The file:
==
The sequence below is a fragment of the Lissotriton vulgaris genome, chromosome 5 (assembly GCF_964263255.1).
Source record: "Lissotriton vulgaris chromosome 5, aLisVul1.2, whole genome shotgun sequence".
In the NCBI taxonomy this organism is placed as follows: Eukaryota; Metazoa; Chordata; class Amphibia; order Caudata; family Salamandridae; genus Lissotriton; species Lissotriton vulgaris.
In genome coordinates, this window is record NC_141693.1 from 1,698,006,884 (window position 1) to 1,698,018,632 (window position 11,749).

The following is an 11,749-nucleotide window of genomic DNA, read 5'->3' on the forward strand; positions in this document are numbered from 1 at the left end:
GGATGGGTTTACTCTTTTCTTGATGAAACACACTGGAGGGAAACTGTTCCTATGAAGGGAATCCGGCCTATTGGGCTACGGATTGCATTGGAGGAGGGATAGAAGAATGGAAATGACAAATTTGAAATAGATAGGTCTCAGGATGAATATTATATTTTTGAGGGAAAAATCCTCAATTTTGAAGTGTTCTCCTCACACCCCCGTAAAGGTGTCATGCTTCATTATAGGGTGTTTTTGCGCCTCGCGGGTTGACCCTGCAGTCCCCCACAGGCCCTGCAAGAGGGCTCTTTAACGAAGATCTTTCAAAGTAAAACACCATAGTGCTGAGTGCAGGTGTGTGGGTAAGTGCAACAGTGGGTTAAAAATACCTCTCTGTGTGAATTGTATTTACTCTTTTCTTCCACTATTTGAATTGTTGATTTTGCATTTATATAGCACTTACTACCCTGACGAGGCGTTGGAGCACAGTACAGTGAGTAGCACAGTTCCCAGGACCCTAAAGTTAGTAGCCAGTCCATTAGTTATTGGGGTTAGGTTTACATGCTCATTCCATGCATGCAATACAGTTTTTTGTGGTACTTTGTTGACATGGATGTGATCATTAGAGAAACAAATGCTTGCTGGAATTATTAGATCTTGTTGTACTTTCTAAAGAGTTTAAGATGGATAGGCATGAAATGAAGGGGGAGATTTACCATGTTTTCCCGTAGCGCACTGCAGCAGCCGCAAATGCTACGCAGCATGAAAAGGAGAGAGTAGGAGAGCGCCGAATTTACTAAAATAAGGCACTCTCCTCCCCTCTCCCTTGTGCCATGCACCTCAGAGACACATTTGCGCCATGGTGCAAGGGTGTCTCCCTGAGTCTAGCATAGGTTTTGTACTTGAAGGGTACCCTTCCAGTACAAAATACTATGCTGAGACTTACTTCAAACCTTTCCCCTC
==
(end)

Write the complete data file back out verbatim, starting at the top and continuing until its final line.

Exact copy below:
The sequence below is a fragment of the Lissotriton vulgaris genome, chromosome 5 (assembly GCF_964263255.1).
Source record: "Lissotriton vulgaris chromosome 5, aLisVul1.2, whole genome shotgun sequence".
In the NCBI taxonomy this organism is placed as follows: Eukaryota; Metazoa; Chordata; class Amphibia; order Caudata; family Salamandridae; genus Lissotriton; species Lissotriton vulgaris.
In genome coordinates, this window is record NC_141693.1 from 1,698,006,884 (window position 1) to 1,698,018,632 (window position 11,749).

The following is an 11,749-nucleotide window of genomic DNA, read 5'->3' on the forward strand; positions in this document are numbered from 1 at the left end:
GGATGGGTTTACTCTTTTCTTGATGAAACACACTGGAGGGAAACTGTTCCTATGAAGGGAATCCGGCCTATTGGGCTACGGATTGCATTGGAGGAGGGATAGAAGAATGGAAATGACAAATTTGAAATAGATAGGTCTCAGGATGAATATTATATTTTTGAGGGAAAAATCCTCAATTTTGAAGTGTTCTCCTCACACCCCCGTAAAGGTGTCATGCTTCATTATAGGGTGTTTTTGCGCCTCGCGGGTTGACCCTGCAGTCCCCCACAGGCCCTGCAAGAGGGCTCTTTAACGAAGATCTTTCAAAGTAAAACACCATAGTGCTGAGTGCAGGTGTGTGGGTAAGTGCAACAGTGGGTTAAAAATACCTCTCTGTGTGAATTGTATTTACTCTTTTCTTCCACTATTTGAATTGTTGATTTTGCATTTATATAGCACTTACTACCCTGACGAGGCGTTGGAGCACAGTACAGTGAGTAGCACAGTTCCCAGGACCCTAAAGTTAGTAGCCAGTCCATTAGTTATTGGGGTTAGGTTTACATGCTCATTCCATGCATGCAATACAGTTTTTTGTGGTACTTTGTTGACATGGATGTGATCATTAGAGAAACAAATGCTTGCTGGAATTATTAGATCTTGTTGTACTTTCTAAAGAGTTTAAGATGGATAGGCATGAAATGAAGGGGGAGATTTACCATGTTTTCCCGTAGCGCACTGCAGCAGCCGCAAATGCTACGCAGCATGAAAAGGAGAGAGTAGGAGAGCGCCGAATTTACTAAAATAAGGCACTCTCCTCCCCTCTCCCTTGTGCCATGCACCTCAGAGACACATTTGCGCCATGGTGCAAGGGTGTCTCCCTGAGTCTAGCATAGGTTTTGTACTTGAAGGGTACCCTTCCAGTACAAAATACTATGCTGAGACTTACTTCAAACCTTTCCCCTC